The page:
[[From Article 34 of GDPR]] In case of data breach appropriate authorities and data subjects must be informed “without undue delay” “when the breach is likely to result in a high risk to the rights and freedoms” of the data subject (i.e. the impacted party). However, the communication of a personal data breach to the data subject shall not be required if the controller demonstrates to the satisfaction of the supervisory authority that it has implemented appropriate technological protection measures, and that those measures were applied to the data concerned by the personal data breach. Such technological protection measures shall render the data unintelligible to any person who is not authorized to access it.
What Constitutes a Data Breach?
- Accidental loss of data
- Loss of data due to a breach
- Malicious alteration of personal information
- Unauthorized access
- Unauthorized disclosure of information even without criminal intent
Server General TDE
Server General can help you secure data and comply with the GDPR Article 34 – Server General TDEtransparently encrypts personal information of an EU citizen stored in a database server like MySQL, MongoDB, PostgreSQL, CouchDB or within a file server. Role-based access controls are used to prevent unauthorized access to the sensitive data sets. The “root” user is not part of Server General’s trust model and is, therefore, is not granted access to the sensitive information. Server General TDE stores logging information outside of the administrative domain of the interested parties thereby making sure that recorded information can’t be altered to cover up malicious activity.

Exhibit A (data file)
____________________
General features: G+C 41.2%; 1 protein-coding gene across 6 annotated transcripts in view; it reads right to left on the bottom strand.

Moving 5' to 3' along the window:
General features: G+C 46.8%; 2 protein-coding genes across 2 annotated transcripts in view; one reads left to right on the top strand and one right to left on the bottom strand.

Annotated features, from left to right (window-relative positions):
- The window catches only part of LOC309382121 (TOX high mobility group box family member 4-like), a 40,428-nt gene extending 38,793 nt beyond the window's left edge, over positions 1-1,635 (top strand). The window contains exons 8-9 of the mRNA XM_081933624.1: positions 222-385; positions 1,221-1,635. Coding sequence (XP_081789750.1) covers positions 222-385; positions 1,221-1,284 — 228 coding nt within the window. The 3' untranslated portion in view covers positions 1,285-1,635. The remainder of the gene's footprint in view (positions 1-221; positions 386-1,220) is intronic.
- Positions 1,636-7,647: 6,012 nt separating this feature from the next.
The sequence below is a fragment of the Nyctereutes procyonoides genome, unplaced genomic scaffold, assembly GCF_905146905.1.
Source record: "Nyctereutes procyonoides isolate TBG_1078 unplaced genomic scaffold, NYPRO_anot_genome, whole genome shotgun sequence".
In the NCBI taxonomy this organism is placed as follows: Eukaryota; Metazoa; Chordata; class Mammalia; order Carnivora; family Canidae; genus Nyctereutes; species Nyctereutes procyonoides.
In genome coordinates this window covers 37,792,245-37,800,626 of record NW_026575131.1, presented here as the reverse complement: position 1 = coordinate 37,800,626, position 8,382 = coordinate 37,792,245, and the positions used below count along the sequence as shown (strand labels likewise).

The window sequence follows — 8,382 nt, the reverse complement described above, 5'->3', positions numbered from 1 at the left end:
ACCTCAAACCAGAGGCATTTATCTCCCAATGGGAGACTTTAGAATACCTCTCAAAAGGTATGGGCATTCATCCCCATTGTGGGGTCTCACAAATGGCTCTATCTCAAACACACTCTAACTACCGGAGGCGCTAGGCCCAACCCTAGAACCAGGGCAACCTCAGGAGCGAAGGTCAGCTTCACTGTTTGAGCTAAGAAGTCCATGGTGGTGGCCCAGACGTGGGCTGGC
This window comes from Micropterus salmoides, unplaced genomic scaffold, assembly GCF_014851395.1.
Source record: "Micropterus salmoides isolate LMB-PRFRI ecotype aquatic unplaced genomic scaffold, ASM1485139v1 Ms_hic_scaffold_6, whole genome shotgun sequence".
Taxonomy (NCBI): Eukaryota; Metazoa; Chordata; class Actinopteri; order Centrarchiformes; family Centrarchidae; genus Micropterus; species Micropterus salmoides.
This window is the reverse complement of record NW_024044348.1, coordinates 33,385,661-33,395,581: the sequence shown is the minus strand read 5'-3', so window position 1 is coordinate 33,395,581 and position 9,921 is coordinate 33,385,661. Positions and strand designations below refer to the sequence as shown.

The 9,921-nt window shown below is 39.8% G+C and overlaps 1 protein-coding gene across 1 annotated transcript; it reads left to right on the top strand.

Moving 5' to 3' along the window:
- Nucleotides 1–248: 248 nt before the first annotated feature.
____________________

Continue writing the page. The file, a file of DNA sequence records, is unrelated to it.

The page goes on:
Server General can help you secure data and comply with the GDPR Article 34 – Server General TDE transparently encrypts personal information of an EU citizen stored in a database server like MySQL, MongoDB, PostgreSQL, CouchDB or within a file server. Role-based access controls are used to prevent unauthorized access to the sensitive data sets. The “root” user is not part of Server General’s trust model and is, therefore, is not granted access to the sensitive information. Server General TDE stores logging information outside of the administrative domain of the interested parties thereby making sure that recorded information can’t be altered to cover up malicious activity.
Server General TDE can help you comply with Article 32 and 34 of GDPR. Offered as Software as a Service (SaaS), Server General TDE is easy to set-up, maintain, manage and administer data-at-rest encryption of sensitive information stored within a database server or a file server deployed anywhere – public, private or a hybrid cloud.
The GDPR is the most comprehensive data privacy regulation. It requires that personal data be managed in a manner that helps ensure confidentiality – a task that must be accomplished with help of both technical and organizational security measures. Moreover, the GDPR has teeth – fines that can be quite damaging. Ensuring that your business is GDPR compliant can be a complex task, particularly in large or complex organizations, and may require a great deal of work or specific expertise.